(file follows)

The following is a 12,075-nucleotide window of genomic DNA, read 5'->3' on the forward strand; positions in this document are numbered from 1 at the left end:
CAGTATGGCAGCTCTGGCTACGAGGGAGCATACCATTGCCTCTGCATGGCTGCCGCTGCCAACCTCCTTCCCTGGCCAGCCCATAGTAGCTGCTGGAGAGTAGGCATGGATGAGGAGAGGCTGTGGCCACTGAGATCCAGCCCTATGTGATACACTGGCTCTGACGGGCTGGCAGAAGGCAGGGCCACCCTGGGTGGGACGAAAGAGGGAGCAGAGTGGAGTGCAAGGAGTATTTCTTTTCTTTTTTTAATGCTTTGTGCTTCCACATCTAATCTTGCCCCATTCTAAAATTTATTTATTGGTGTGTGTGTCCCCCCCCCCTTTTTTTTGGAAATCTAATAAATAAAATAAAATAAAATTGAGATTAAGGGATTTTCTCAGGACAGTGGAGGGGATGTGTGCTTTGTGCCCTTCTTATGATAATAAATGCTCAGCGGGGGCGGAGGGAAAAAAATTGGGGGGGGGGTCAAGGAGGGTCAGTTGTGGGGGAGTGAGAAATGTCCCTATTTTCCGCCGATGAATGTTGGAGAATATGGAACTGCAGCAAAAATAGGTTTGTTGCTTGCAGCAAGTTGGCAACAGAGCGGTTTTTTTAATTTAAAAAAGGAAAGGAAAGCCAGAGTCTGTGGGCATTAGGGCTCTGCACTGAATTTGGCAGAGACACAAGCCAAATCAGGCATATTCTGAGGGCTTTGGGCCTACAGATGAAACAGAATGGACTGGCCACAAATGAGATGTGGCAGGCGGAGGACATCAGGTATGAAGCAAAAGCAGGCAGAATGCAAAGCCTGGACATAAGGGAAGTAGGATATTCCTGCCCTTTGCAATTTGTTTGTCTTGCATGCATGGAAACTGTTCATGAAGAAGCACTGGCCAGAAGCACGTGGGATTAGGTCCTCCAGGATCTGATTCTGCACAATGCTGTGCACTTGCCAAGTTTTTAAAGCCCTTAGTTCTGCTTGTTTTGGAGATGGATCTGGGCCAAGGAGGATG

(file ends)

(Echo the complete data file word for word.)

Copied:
The following is a 12,075-nucleotide window of genomic DNA, read 5'->3' on the forward strand; positions in this document are numbered from 1 at the left end:
CAGTATGGCAGCTCTGGCTACGAGGGAGCATACCATTGCCTCTGCATGGCTGCCGCTGCCAACCTCCTTCCCTGGCCAGCCCATAGTAGCTGCTGGAGAGTAGGCATGGATGAGGAGAGGCTGTGGCCACTGAGATCCAGCCCTATGTGATACACTGGCTCTGACGGGCTGGCAGAAGGCAGGGCCACCCTGGGTGGGACGAAAGAGGGAGCAGAGTGGAGTGCAAGGAGTATTTCTTTTCTTTTTTTAATGCTTTGTGCTTCCACATCTAATCTTGCCCCATTCTAAAATTTATTTATTGGTGTGTGTGTCCCCCCCCCCTTTTTTTTGGAAATCTAATAAATAAAATAAAATAAAATTGAGATTAAGGGATTTTCTCAGGACAGTGGAGGGGATGTGTGCTTTGTGCCCTTCTTATGATAATAAATGCTCAGCGGGGGCGGAGGGAAAAAAATTGGGGGGGGGGTCAAGGAGGGTCAGTTGTGGGGGAGTGAGAAATGTCCCTATTTTCCGCCGATGAATGTTGGAGAATATGGAACTGCAGCAAAAATAGGTTTGTTGCTTGCAGCAAGTTGGCAACAGAGCGGTTTTTTTAATTTAAAAAAGGAAAGGAAAGCCAGAGTCTGTGGGCATTAGGGCTCTGCACTGAATTTGGCAGAGACACAAGCCAAATCAGGCATATTCTGAGGGCTTTGGGCCTACAGATGAAACAGAATGGACTGGCCACAAATGAGATGTGGCAGGCGGAGGACATCAGGTATGAAGCAAAAGCAGGCAGAATGCAAAGCCTGGACATAAGGGAAGTAGGATATTCCTGCCCTTTGCAATTTGTTTGTCTTGCATGCATGGAAACTGTTCATGAAGAAGCACTGGCCAGAAGCACGTGGGATTAGGTCCTCCAGGATCTGATTCTGCACAATGCTGTGCACTTGCCAAGTTTTTAAAGCCCTTAGTTCTGCTTGTTTTGGAGATGGATCTGGGCCAAGGAGGATG